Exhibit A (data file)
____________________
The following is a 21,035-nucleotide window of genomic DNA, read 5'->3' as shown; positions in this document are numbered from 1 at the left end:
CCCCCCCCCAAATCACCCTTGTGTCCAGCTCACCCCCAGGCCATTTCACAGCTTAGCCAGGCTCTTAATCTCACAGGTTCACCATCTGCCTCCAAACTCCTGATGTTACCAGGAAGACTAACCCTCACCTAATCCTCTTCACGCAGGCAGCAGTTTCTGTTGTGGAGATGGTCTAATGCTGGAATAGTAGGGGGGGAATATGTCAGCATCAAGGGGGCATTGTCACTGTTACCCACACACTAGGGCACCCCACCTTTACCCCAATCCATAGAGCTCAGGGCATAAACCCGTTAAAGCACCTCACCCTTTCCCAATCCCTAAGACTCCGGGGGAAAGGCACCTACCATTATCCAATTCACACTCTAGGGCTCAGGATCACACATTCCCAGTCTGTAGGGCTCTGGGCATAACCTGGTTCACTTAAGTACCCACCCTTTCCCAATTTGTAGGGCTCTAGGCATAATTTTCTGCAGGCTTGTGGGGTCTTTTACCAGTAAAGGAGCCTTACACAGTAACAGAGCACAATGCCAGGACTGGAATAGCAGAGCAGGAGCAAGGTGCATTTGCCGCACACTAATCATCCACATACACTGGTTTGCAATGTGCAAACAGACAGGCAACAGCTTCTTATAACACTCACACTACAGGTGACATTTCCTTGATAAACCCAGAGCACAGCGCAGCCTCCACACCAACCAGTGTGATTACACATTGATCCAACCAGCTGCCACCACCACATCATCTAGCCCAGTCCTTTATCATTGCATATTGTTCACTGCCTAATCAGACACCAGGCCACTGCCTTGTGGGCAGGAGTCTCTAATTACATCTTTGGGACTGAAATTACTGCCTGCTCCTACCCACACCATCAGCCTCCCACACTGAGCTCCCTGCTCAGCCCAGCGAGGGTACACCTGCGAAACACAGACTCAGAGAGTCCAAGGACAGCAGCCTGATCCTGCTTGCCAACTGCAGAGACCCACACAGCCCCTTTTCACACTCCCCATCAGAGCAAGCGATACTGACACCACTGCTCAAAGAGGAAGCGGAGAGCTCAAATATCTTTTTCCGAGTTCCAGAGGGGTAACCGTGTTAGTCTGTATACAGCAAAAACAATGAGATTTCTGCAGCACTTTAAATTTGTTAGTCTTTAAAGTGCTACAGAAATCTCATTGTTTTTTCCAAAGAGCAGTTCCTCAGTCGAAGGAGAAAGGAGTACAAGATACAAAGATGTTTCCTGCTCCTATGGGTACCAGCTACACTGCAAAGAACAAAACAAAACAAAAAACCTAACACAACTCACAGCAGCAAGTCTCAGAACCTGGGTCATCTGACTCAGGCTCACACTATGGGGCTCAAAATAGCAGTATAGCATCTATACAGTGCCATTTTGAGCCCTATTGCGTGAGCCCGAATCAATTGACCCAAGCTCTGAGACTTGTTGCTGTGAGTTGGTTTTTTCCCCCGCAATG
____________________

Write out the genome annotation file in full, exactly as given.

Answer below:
The following is a 21,035-nucleotide window of genomic DNA, read 5'->3' as shown; positions in this document are numbered from 1 at the left end:
CCCCCCCCCAAATCACCCTTGTGTCCAGCTCACCCCCAGGCCATTTCACAGCTTAGCCAGGCTCTTAATCTCACAGGTTCACCATCTGCCTCCAAACTCCTGATGTTACCAGGAAGACTAACCCTCACCTAATCCTCTTCACGCAGGCAGCAGTTTCTGTTGTGGAGATGGTCTAATGCTGGAATAGTAGGGGGGGAATATGTCAGCATCAAGGGGGCATTGTCACTGTTACCCACACACTAGGGCACCCCACCTTTACCCCAATCCATAGAGCTCAGGGCATAAACCCGTTAAAGCACCTCACCCTTTCCCAATCCCTAAGACTCCGGGGGAAAGGCACCTACCATTATCCAATTCACACTCTAGGGCTCAGGATCACACATTCCCAGTCTGTAGGGCTCTGGGCATAACCTGGTTCACTTAAGTACCCACCCTTTCCCAATTTGTAGGGCTCTAGGCATAATTTTCTGCAGGCTTGTGGGGTCTTTTACCAGTAAAGGAGCCTTACACAGTAACAGAGCACAATGCCAGGACTGGAATAGCAGAGCAGGAGCAAGGTGCATTTGCCGCACACTAATCATCCACATACACTGGTTTGCAATGTGCAAACAGACAGGCAACAGCTTCTTATAACACTCACACTACAGGTGACATTTCCTTGATAAACCCAGAGCACAGCGCAGCCTCCACACCAACCAGTGTGATTACACATTGATCCAACCAGCTGCCACCACCACATCATCTAGCCCAGTCCTTTATCATTGCATATTGTTCACTGCCTAATCAGACACCAGGCCACTGCCTTGTGGGCAGGAGTCTCTAATTACATCTTTGGGACTGAAATTACTGCCTGCTCCTACCCACACCATCAGCCTCCCACACTGAGCTCCCTGCTCAGCCCAGCGAGGGTACACCTGCGAAACACAGACTCAGAGAGTCCAAGGACAGCAGCCTGATCCTGCTTGCCAACTGCAGAGACCCACACAGCCCCTTTTCACACTCCCCATCAGAGCAAGCGATACTGACACCACTGCTCAAAGAGGAAGCGGAGAGCTCAAATATCTTTTTCCGAGTTCCAGAGGGGTAACCGTGTTAGTCTGTATACAGCAAAAACAATGAGATTTCTGCAGCACTTTAAATTTGTTAGTCTTTAAAGTGCTACAGAAATCTCATTGTTTTTTCCAAAGAGCAGTTCCTCAGTCGAAGGAGAAAGGAGTACAAGATACAAAGATGTTTCCTGCTCCTATGGGTACCAGCTACACTGCAAAGAACAAAACAAAACAAAAAACCTAACACAACTCACAGCAGCAAGTCTCAGAACCTGGGTCATCTGACTCAGGCTCACACTATGGGGCTCAAAATAGCAGTATAGCATCTATACAGTGCCATTTTGAGCCCTATTGCGTGAGCCCGAATCAATTGACCCAAGCTCTGAGACTTGTTGCTGTGAGTTGGTTTTTTCCCCCGCAATG